How often do solar eclipses occur?

The dates and intervals of annular, partial, and total eclipses, explained.
By | Published: July 18, 2023

A solar eclipse is an alignment of the Sun, the Moon, and Earth — in that order. The Moon, directly between the Sun and Earth, casts a shadow on our planet. Its shadow has both an inner and an outer part. If you’re in the dark inner part of that shadow, called the umbra, you’ll see a total eclipse. If you’re in the light outer part, the penumbra, you’ll see a partial eclipse. If the Moon is far from Earth, or if Earth is close to the Sun, an annular eclipse will occur. During an annular eclipse, a ring of sunlight surrounds the Moon’s disk.

All solar eclipses happen at New Moon. The only lunar phase when the Moon is between the Sun and Earth is New Moon. But solar eclipses don’t happen at every New Moon because the Moon’s orbit tilts 5° relative to Earth’s orbit. So, the Moon’s orbit intersects Earth’s orbit in just two places. Astronomers call them nodes. Eclipses only occur when the Sun lies at one node and the Moon is at either the same node or the one on the opposite side of Earth. If the Sun and the Moon are at the same node, we’ll experience a solar eclipse. If they’re at different nodes, there will be a lunar eclipse. Most of the time, the Moon is either above or below one of the nodes, and no eclipse happens.

RELATED: 20 of the best places to see the 2024 total solar eclipse

On average, 2.38 solar eclipses of one kind or another occur each year. There must be at least two per year, but there can’t be more than five. More than 72 percent of all years have just two solar eclipses, and only 0.5 percent have five.

Similar solar and lunar eclipses repeat every 6,585.3 days, or a bit more than 18 years. Scientists call this length of time a Saros cycle. Two eclipses separated by one Saros cycle are similar. They happen with the Sun, the Moon, and Earth at the same relative positions. Also, the Moon’s distance from Earth is nearly the same, and the eclipses happen at the same time of year.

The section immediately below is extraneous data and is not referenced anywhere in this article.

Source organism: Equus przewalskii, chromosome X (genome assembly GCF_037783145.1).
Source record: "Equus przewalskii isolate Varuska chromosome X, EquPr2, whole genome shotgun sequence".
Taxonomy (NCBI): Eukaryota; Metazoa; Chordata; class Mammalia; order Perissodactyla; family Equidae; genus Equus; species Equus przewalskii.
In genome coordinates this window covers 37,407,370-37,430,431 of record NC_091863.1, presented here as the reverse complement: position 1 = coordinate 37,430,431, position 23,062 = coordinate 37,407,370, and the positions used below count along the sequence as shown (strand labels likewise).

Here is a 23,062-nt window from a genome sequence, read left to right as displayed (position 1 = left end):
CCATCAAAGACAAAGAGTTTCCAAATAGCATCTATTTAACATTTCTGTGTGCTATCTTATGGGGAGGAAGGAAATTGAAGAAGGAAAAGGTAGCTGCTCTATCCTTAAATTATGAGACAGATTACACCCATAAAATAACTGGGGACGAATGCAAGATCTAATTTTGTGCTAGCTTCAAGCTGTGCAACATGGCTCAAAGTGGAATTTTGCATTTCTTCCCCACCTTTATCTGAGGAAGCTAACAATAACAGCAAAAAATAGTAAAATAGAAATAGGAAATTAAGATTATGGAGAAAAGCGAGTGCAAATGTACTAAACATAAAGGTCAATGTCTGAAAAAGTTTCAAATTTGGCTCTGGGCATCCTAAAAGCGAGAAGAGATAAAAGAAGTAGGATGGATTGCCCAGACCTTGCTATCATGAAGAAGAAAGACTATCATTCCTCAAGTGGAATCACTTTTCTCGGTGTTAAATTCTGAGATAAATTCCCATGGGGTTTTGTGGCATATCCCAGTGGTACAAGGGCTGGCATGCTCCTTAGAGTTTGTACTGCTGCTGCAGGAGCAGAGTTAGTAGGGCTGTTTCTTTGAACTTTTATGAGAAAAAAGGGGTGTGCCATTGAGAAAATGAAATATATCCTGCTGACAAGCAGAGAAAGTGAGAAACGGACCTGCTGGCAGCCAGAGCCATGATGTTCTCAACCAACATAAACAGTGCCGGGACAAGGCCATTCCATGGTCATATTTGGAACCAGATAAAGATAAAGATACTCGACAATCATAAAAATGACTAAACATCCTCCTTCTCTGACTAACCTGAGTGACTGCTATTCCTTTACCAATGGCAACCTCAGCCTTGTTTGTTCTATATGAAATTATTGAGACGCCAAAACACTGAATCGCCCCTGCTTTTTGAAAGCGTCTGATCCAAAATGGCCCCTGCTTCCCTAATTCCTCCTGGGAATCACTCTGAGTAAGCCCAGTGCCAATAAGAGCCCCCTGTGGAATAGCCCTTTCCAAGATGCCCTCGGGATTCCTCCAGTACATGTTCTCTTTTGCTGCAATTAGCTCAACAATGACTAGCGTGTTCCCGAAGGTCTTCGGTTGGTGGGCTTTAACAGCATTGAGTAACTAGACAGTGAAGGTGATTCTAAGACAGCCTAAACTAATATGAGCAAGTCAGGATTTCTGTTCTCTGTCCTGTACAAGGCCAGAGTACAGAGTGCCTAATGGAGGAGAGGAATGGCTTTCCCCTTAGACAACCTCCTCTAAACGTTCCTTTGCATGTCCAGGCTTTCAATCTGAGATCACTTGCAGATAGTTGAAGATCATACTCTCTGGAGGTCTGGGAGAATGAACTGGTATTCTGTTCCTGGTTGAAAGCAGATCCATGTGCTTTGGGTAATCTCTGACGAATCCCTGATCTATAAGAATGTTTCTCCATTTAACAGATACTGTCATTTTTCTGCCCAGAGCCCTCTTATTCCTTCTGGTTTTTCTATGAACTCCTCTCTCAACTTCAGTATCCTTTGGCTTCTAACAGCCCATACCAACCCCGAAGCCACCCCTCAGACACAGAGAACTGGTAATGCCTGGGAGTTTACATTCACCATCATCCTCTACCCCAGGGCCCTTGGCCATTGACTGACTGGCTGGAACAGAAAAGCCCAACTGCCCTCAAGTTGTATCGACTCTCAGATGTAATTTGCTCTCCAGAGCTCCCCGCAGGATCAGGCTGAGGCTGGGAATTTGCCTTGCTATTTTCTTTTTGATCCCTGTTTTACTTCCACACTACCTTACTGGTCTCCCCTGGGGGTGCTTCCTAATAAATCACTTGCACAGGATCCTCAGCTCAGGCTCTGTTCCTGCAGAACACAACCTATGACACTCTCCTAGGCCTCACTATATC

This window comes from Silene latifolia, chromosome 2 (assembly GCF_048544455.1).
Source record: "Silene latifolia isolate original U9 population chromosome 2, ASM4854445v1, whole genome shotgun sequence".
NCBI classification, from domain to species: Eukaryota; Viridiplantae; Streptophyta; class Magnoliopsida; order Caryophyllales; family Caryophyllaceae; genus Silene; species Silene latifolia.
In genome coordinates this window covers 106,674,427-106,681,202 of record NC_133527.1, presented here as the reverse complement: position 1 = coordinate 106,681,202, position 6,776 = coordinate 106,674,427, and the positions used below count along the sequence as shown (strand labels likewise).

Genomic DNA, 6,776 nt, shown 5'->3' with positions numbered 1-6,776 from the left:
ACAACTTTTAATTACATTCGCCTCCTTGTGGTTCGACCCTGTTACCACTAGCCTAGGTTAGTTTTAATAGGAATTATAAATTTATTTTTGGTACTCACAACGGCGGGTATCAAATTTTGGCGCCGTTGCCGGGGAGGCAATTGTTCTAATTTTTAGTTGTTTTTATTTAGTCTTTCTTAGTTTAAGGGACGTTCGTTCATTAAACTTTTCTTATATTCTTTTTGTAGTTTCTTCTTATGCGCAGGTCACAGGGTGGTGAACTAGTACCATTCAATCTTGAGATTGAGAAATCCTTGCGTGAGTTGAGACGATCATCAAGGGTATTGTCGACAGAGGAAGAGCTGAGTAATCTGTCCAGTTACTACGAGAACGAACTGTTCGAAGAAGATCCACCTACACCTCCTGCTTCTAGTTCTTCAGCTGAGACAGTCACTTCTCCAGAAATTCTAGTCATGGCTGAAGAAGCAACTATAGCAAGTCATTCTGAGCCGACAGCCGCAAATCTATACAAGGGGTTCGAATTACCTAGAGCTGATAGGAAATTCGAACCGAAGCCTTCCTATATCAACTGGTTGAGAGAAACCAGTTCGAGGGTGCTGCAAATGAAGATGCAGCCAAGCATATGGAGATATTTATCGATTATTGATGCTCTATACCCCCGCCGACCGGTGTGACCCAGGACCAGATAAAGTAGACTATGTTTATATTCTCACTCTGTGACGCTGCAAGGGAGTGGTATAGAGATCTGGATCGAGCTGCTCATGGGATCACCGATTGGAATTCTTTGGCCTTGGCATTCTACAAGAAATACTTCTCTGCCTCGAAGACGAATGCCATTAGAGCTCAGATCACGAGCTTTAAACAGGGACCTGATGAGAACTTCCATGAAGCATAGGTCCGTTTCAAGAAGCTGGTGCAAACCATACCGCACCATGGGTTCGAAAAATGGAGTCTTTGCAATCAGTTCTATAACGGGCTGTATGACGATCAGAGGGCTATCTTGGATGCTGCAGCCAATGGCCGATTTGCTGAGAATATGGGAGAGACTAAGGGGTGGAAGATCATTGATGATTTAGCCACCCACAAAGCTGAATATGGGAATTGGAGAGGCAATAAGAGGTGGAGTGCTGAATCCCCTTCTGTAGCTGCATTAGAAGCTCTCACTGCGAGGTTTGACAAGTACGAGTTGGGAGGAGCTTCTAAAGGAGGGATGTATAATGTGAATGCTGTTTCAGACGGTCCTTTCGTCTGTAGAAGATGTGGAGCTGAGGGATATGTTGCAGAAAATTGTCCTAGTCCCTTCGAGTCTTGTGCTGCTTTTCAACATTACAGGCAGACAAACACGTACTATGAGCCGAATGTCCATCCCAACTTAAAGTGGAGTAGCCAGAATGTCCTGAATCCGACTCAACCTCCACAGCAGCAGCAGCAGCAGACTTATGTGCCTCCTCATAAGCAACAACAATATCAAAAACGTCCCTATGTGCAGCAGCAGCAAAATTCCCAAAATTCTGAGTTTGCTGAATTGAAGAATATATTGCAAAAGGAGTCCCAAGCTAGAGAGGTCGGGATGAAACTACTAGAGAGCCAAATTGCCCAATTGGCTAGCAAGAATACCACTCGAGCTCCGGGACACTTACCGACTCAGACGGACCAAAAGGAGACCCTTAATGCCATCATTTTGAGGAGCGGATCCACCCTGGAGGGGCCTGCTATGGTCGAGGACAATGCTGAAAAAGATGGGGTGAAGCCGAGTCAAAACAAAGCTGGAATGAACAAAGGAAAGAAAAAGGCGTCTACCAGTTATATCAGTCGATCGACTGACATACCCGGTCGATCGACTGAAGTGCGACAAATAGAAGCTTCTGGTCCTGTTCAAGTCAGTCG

A key question that often comes up is “About how often is a particular spot on Earth in the path of totality?” On average for the whole Earth, the answer is 375 years. Belgian astronomer Jean Meeus determined this some years ago. This average, however, is for all of our planet’s surface. It actually depends on whether the spot is in the Northern or Southern Hemisphere. If in the north, the answer is that a total solar eclipse occurs in a place, on average, about once every 330 years. In the south, however, it’s once per 540 years.

Although solar eclipses are just as likely to occur in the Northern Hemisphere as in the Southern, each hemisphere sees more of them during its summer — when that part of Earth is tilted toward the Sun. Now, since Earth is at the farthest point in its orbit in July (that is, during the Northern Hemisphere’s summer), the Sun’s apparent size in the sky is relatively small then.

This means that solar eclipses at that time of year are more likely to be total because the Moon is more likely to appear larger than the Sun. In other words, observers north of the equator will see more total eclipses. By similar logic, observers south of the equator should see more annular eclipses.

State                                      Most recent totality       Next totality

Alabama                                 June 8, 1918                  August 12, 2045
Alaska                                    July 20, 1963                 March 30, 2033
Arizona                                  June 16, 1806                July 17, 2205
Arkansas                                June 8, 1918                  April 8, 2024
California                               April 28, 1930               August 12, 2045